Know It All: Friday's top stories at NBC News

Nick Carter shovels debris into a dike as heavy rains cause severe flooding in Boulder, Colo., on Thursday. Mark Leffingwell / Reuters

Here are some of the top stories we're following Friday at NBC News:

Thousands evacuated in Colorado flooding

After days of rain that caused widespread flooding and left three people dead, a 30-feet deep "surge of water, mud, rocks, and debris" was headed toward the outskirts of Boulder, Colo., on Friday, officials said. Thousands of people in the city were told to shelter in place, while about 4,000 more were given mandatory evacuation orders, police said. Read more at NBC News.

Wall Street remains highly unpopular: NBC/WSJ poll

It's not quite 99 percent, but five years after the collapse of Lehman Brothers, 42 percent of Americans say they're sour on Wall Street, according to a new poll by NBC News and the Wall Street Journal. Only 14 percent of respondents said they have a positive opinion of the New York financial institutions. Read more at NBC News.

Kerry on Syria: 'This is not a game'

With tensions running high on what to do after allegations that Bashar Assad's government used chemical weapons in Syria, Secretary of State John Kerry told reporters on Friday that ongoing talks with Russian officials were “constructive" so far. The talks resume Friday even as a damning report from U.N. war crimes investigators accused forces loyal to President Bashar Assad of preventing the sick and wounded from receiving medical care. Read more at NBC News.

Massive Jersey Shore boardwalk fire destroys businesses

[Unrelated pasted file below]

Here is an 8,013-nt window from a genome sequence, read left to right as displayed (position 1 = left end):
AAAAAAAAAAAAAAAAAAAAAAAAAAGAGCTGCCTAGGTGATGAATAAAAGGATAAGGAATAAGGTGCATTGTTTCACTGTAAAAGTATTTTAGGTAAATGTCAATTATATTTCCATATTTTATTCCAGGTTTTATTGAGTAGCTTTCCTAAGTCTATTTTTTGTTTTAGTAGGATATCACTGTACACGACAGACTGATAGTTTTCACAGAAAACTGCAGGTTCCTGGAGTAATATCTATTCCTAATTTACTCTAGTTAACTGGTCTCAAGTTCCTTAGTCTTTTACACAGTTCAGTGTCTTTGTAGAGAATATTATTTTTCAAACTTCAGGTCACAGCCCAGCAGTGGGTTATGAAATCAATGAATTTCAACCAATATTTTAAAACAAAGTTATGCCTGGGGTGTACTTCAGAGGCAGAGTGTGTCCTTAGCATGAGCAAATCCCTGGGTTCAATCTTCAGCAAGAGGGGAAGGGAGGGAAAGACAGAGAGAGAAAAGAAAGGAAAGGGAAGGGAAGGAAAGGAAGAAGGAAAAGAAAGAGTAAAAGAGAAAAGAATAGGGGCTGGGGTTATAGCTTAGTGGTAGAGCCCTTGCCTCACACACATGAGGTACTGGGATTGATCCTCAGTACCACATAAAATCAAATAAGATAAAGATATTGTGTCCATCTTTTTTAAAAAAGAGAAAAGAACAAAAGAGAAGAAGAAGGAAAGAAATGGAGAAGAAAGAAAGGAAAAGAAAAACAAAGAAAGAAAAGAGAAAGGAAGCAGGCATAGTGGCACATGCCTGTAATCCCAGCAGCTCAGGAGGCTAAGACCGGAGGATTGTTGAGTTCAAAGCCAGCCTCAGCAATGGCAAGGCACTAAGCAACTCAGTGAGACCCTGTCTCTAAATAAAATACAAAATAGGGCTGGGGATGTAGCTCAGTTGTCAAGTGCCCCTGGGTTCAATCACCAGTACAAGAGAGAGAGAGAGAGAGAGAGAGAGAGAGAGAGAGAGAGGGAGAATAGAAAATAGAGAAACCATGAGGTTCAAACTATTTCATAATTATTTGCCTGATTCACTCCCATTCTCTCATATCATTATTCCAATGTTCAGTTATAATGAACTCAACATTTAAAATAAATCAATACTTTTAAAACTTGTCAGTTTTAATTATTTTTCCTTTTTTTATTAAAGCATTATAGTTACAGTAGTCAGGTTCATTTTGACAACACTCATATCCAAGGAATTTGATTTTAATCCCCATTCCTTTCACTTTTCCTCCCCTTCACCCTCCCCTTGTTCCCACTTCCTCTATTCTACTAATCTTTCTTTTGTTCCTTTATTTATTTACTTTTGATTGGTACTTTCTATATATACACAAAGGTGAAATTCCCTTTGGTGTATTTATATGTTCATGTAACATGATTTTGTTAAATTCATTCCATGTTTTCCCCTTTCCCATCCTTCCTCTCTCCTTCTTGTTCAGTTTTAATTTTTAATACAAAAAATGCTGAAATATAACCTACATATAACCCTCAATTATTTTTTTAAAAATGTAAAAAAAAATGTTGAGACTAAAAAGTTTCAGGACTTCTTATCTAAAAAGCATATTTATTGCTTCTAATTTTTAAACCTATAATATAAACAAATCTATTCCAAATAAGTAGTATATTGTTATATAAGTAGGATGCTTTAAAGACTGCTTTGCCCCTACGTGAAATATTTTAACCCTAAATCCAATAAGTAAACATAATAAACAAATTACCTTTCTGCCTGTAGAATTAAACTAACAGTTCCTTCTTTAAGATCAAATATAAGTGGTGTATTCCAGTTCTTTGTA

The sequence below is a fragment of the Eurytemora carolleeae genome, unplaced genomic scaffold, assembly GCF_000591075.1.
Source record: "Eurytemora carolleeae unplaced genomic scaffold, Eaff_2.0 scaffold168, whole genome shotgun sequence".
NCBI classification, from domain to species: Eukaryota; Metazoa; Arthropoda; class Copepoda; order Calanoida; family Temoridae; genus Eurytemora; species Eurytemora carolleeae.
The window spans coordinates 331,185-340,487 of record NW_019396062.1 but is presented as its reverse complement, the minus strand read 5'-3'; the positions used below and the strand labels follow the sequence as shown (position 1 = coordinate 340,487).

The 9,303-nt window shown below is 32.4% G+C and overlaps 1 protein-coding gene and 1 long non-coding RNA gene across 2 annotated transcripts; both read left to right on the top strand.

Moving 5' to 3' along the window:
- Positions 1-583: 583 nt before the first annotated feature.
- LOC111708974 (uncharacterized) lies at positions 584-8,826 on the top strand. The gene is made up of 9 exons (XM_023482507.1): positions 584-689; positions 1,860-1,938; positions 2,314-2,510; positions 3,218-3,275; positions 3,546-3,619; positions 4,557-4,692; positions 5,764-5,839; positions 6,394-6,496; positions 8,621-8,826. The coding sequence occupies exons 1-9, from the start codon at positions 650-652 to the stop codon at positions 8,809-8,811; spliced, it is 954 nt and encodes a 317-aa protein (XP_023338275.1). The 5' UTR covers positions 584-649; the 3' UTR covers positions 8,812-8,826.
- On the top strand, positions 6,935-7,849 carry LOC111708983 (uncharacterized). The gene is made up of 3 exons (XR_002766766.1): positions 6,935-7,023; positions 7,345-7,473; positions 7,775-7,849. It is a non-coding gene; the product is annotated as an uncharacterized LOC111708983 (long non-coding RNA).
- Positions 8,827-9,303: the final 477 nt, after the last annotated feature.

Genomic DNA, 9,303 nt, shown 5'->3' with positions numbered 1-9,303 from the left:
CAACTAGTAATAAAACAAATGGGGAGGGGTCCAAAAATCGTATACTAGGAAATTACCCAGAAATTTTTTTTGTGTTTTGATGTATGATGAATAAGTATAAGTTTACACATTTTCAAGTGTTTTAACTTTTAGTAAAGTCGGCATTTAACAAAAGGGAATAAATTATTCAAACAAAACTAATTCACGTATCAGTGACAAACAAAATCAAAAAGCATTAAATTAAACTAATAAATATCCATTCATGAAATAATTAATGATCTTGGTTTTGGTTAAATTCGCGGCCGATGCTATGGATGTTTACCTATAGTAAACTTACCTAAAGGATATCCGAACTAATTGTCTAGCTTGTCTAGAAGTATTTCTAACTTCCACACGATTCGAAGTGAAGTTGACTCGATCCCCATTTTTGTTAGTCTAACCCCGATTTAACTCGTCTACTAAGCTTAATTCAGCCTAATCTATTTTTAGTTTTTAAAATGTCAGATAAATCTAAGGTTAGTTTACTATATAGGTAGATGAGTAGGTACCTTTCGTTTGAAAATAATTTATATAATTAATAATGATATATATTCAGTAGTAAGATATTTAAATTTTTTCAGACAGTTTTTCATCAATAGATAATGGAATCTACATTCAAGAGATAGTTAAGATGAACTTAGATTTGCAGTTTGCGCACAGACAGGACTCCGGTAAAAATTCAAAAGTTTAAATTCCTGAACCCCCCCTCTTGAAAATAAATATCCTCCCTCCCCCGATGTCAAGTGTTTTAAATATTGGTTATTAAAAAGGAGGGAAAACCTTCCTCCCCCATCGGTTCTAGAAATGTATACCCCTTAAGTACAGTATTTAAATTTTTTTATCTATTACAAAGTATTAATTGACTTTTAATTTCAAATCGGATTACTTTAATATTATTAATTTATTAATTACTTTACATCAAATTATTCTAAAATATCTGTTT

A monster fire raged over an iconic Jersey Shore boardwalk, delivering another painful blow to the coastline ravaged by Hurricane Sandy less than a year ago. "We're getting kicked while we're down," the fire chief in Seaside Park, NJ, said of the fire that raged out of control for six hours and is thought to have begun at a Kohr's Brothers ice cream shop. Read more at NBC News.

1 in 5 Americans struggle to put food on the table

Four years after the global recession ended, a new poll from Gallup shows that 20 percent of Americans still say they sometimes don't have the money to feed themselves or their families. In reviewing the survey, the polling company said that the findings "suggest that the economic recovery may be disproportionately benefiting upper-income Americans rather than those who are struggling to fulfill their basic needs." Read it at NBC News and get more coverage of poverty in America.

#WallStreet: Twitter files for stock IPO

Twitter announced on Thursday that it wants to join other social media giants like Facebook and LinkedIn, saying it had submitted a document with the U.S. Securities and Exchange Commission for an initial public offering. The company, which has been valued at about $10 billion, announced its submission of an S-1 in a tweet. Read more at NBC News Business.